Despite the love and respect he has for Homer, Socrates resumes his talk concerning the prohibition of certain types of poetry, for "no one is to be honored or valued more than the truth." So much for the noble lie.
He transitions to a discussion of his theory of forms. As everyone who has studied philosophy knows, there is a rather large, and seemingly unbridgeable chasm, between the world of the mind and the world of the senses. Various philosophers have emphasized one of these worlds, though most strive to unite the disparate realms. For instance, Plato is an idealist, who places a premium on the mind, whereas Aristotle, largely in reaction to his teacher, emphasizes the world of sense.
Socrates argues that to make a bed, the craftsman had to have the form (idea) of the bed in his mind. There are actually three beds, the one "in nature", made by the god, the one which is the work of the carpenter, and the one made by the painter. Moreover, while the carpenter may make many beds of similar quality, and likewise with the painter, the god has no need of replicating an already perfect form. The painter, meanwhile, is an imitator, for his product is the third from the natural one, that is, the perfect form of the god.
The objection which Socrates has to the poet is that he, like the painter with the bed, imitates mere appearance rather than things as they are. He argues that imitation of appearance is far inferior to the production of things as such. Since this is so, anyone who is an imitator can have no knowledge of real things; if he did, he would not waste his time imitating. For instance, a poet who writes about doctors cannot know how to be a doctor, or he would spend his time in doctoring. William Carlos Williams might disagree.
May we uncharitably suggest that Socrates knows nothing about living, seeing as he spent all of his time pestering people with questions? It strikes me as unjust to suggest that all of our time must be spent either in action or in philosophy to be deemed profitable. If memory serves, Socrates himself engages in this dialogue on a return from religious festivities, at which, again, if memory serves, plays were acted.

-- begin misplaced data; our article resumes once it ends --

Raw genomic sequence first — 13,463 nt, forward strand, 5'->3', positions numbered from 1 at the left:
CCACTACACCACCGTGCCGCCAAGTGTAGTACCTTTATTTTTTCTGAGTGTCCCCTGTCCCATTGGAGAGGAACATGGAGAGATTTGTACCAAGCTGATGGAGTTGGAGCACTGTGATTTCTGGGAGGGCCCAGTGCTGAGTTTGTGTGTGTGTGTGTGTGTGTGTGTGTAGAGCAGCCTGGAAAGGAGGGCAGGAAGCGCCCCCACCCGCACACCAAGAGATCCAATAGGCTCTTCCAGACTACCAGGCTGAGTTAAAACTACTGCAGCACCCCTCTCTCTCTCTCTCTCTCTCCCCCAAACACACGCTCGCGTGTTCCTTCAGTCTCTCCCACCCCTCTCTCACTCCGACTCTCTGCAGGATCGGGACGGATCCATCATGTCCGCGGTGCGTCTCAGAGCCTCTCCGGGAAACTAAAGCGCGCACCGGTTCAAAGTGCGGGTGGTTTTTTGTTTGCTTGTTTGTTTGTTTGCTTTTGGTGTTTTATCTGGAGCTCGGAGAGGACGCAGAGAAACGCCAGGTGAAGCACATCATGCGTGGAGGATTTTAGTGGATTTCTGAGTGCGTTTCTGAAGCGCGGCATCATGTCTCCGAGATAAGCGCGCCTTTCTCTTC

Moreover, there are those truths which are difficult to convey without recourse to poetry, or, at least, which may be better understood through this medium. In addition, the great poets, including a few contemporaries of Socrates himself, were often those with a very keen grasp of human nature. Dare we claim that Shakespeare was an imitator who knew only the world of appearance?
Returning to the dialogue, "there are three crafts, one that uses it, one that makes it, and one that imitates it." Only the user of the craft has knowledge of the thing he uses. The imitator, meanwhile, is bound to distort the thing he is imitating. Our senses can be unreliable; for instance, they tell us that a stick in water looks crooked. But the best part of our soul, the rational part, knows that this is not true. Likewise, our reason tells us that the poets are mere imitators; the part of our soul which rejoices in imitation must be subordinate to the part which studies things as they actually are. Poets cannot be let into the city because they agitate the people, removing the careful balance between the parts--both of the citizens, as well as that within their souls.